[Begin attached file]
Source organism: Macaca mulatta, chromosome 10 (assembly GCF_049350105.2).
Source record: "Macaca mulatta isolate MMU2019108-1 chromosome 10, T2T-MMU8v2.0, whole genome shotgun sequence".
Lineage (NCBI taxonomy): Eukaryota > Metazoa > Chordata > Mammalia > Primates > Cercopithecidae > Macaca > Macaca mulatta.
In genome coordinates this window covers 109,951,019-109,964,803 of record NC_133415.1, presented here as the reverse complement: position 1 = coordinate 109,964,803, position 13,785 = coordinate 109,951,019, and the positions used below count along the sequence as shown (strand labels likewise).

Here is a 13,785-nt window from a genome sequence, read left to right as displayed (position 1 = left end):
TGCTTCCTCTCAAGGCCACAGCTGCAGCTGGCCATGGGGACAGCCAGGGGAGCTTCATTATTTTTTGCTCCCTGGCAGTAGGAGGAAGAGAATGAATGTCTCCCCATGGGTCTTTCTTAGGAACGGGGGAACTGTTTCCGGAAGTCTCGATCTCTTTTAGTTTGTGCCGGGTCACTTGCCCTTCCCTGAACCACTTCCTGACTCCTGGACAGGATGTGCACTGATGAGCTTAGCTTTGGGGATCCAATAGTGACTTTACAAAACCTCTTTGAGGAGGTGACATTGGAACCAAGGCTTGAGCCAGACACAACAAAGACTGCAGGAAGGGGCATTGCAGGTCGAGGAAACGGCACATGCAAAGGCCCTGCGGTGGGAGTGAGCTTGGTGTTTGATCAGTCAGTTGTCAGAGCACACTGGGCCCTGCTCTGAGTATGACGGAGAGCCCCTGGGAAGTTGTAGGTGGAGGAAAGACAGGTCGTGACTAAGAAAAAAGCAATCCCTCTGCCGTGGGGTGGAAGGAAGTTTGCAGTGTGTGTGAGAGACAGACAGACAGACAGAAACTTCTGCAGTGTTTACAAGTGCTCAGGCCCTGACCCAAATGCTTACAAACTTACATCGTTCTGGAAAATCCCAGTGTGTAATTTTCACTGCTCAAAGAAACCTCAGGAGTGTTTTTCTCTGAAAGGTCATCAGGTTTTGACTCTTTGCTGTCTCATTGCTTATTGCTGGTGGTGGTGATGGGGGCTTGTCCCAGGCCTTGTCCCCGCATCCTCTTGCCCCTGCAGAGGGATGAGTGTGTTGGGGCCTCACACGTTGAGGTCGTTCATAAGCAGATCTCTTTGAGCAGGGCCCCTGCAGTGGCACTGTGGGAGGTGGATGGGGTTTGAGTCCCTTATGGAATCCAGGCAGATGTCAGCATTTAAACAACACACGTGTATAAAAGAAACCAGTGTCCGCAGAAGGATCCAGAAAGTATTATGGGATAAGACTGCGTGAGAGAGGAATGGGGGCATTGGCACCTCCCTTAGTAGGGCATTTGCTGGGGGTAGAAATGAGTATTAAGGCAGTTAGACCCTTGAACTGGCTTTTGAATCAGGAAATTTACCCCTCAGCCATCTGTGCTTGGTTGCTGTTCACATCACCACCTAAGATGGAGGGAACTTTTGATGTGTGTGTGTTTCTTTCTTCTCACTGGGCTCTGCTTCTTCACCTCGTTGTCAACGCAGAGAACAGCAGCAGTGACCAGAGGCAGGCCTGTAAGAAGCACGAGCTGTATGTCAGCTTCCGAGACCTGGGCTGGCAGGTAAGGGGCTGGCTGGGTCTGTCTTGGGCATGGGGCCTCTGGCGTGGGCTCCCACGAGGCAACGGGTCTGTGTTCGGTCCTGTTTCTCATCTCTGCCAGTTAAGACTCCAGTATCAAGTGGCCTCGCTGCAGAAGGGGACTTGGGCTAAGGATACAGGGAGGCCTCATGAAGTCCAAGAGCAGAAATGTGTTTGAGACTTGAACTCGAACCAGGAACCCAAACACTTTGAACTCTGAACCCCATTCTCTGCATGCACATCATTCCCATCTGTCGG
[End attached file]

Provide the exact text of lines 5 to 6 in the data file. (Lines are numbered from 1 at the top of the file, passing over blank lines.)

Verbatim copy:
Here is a 13,785-nt window from a genome sequence, read left to right as displayed (position 1 = left end):
TGCTTCCTCTCAAGGCCACAGCTGCAGCTGGCCATGGGGACAGCCAGGGGAGCTTCATTATTTTTTGCTCCCTGGCAGTAGGAGGAAGAGAATGAATGTCTCCCCATGGGTCTTTCTTAGGAACGGGGGAACTGTTTCCGGAAGTCTCGATCTCTTTTAGTTTGTGCCGGGTCACTTGCCCTTCCCTGAACCACTTCCTGACTCCTGGACAGGATGTGCACTGATGAGCTTAGCTTTGGGGATCCAATAGTGACTTTACAAAACCTCTTTGAGGAGGTGACATTGGAACCAAGGCTTGAGCCAGACACAACAAAGACTGCAGGAAGGGGCATTGCAGGTCGAGGAAACGGCACATGCAAAGGCCCTGCGGTGGGAGTGAGCTTGGTGTTTGATCAGTCAGTTGTCAGAGCACACTGGGCCCTGCTCTGAGTATGACGGAGAGCCCCTGGGAAGTTGTAGGTGGAGGAAAGACAGGTCGTGACTAAGAAAAAAGCAATCCCTCTGCCGTGGGGTGGAAGGAAGTTTGCAGTGTGTGTGAGAGACAGACAGACAGACAGAAACTTCTGCAGTGTTTACAAGTGCTCAGGCCCTGACCCAAATGCTTACAAACTTACATCGTTCTGGAAAATCCCAGTGTGTAATTTTCACTGCTCAAAGAAACCTCAGGAGTGTTTTTCTCTGAAAGGTCATCAGGTTTTGACTCTTTGCTGTCTCATTGCTTATTGCTGGTGGTGGTGATGGGGGCTTGTCCCAGGCCTTGTCCCCGCATCCTCTTGCCCCTGCAGAGGGATGAGTGTGTTGGGGCCTCACACGTTGAGGTCGTTCATAAGCAGATCTCTTTGAGCAGGGCCCCTGCAGTGGCACTGTGGGAGGTGGATGGGGTTTGAGTCCCTTATGGAATCCAGGCAGATGTCAGCATTTAAACAACACACGTGTATAAAAGAAACCAGTGTCCGCAGAAGGATCCAGAAAGTATTATGGGATAAGACTGCGTGAGAGAGGAATGGGGGCATTGGCACCTCCCTTAGTAGGGCATTTGCTGGGGGTAGAAATGAGTATTAAGGCAGTTAGACCCTTGAACTGGCTTTTGAATCAGGAAATTTACCCCTCAGCCATCTGTGCTTGGTTGCTGTTCACATCACCACCTAAGATGGAGGGAACTTTTGATGTGTGTGTGTTTCTTTCTTCTCACTGGGCTCTGCTTCTTCACCTCGTTGTCAACGCAGAGAACAGCAGCAGTGACCAGAGGCAGGCCTGTAAGAAGCACGAGCTGTATGTCAGCTTCCGAGACCTGGGCTGGCAGGTAAGGGGCTGGCTGGGTCTGTCTTGGGCATGGGGCCTCTGGCGTGGGCTCCCACGAGGCAACGGGTCTGTGTTCGGTCCTGTTTCTCATCTCTGCCAGTTAAGACTCCAGTATCAAGTGGCCTCGCTGCAGAAGGGGACTTGGGCTAAGGATACAGGGAGGCCTCATGAAGTCCAAGAGCAGAAATGTGTTTGAGACTTGAACTCGAACCAGGAACCCAAACACTTTGAACTCTGAACCCCATTCTCTGCATGCACATCATTCCCATCTGTCGG